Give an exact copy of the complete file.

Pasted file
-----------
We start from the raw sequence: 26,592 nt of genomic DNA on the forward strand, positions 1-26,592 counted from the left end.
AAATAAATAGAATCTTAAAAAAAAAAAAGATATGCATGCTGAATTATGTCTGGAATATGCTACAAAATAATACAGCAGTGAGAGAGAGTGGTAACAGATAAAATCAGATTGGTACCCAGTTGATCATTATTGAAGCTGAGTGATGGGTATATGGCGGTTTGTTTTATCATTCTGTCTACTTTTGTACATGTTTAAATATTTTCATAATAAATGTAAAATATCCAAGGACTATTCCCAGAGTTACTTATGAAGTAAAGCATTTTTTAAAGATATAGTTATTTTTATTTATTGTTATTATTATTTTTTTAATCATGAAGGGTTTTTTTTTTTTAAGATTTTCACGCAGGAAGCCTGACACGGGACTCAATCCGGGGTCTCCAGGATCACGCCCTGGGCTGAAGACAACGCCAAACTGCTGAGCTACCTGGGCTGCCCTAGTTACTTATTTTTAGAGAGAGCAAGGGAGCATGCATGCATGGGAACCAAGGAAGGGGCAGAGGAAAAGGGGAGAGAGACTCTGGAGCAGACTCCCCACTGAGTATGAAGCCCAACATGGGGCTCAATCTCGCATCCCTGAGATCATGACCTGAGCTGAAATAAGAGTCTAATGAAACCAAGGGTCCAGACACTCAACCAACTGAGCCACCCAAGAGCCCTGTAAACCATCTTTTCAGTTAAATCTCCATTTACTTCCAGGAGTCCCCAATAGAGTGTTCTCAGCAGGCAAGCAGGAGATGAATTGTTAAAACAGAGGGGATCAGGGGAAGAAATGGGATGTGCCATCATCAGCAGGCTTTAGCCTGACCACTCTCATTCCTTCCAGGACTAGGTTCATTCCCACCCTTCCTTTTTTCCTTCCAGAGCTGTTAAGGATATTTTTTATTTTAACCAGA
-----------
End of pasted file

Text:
We start from the raw sequence: 26,592 nt of genomic DNA on the forward strand, positions 1-26,592 counted from the left end.
AAATAAATAGAATCTTAAAAAAAAAAAAGATATGCATGCTGAATTATGTCTGGAATATGCTACAAAATAATACAGCAGTGAGAGAGAGTGGTAACAGATAAAATCAGATTGGTACCCAGTTGATCATTATTGAAGCTGAGTGATGGGTATATGGCGGTTTGTTTTATCATTCTGTCTACTTTTGTACATGTTTAAATATTTTCATAATAAATGTAAAATATCCAAGGACTATTCCCAGAGTTACTTATGAAGTAAAGCATTTTTTAAAGATATAGTTATTTTTATTTATTGTTATTATTATTTTTTTAATCATGAAGGGTTTTTTTTTTTTAAGATTTTCACGCAGGAAGCCTGACACGGGACTCAATCCGGGGTCTCCAGGATCACGCCCTGGGCTGAAGACAACGCCAAACTGCTGAGCTACCTGGGCTGCCCTAGTTACTTATTTTTAGAGAGAGCAAGGGAGCATGCATGCATGGGAACCAAGGAAGGGGCAGAGGAAAAGGGGAGAGAGACTCTGGAGCAGACTCCCCACTGAGTATGAAGCCCAACATGGGGCTCAATCTCGCATCCCTGAGATCATGACCTGAGCTGAAATAAGAGTCTAATGAAACCAAGGGTCCAGACACTCAACCAACTGAGCCACCCAAGAGCCCTGTAAACCATCTTTTCAGTTAAATCTCCATTTACTTCCAGGAGTCCCCAATAGAGTGTTCTCAGCAGGCAAGCAGGAGATGAATTGTTAAAACAGAGGGGATCAGGGGAAGAAATGGGATGTGCCATCATCAGCAGGCTTTAGCCTGACCACTCTCATTCCTTCCAGGACTAGGTTCATTCCCACCCTTCCTTTTTTCCTTCCAGAGCTGTTAAGGATATTTTTTATTTTAACCAGA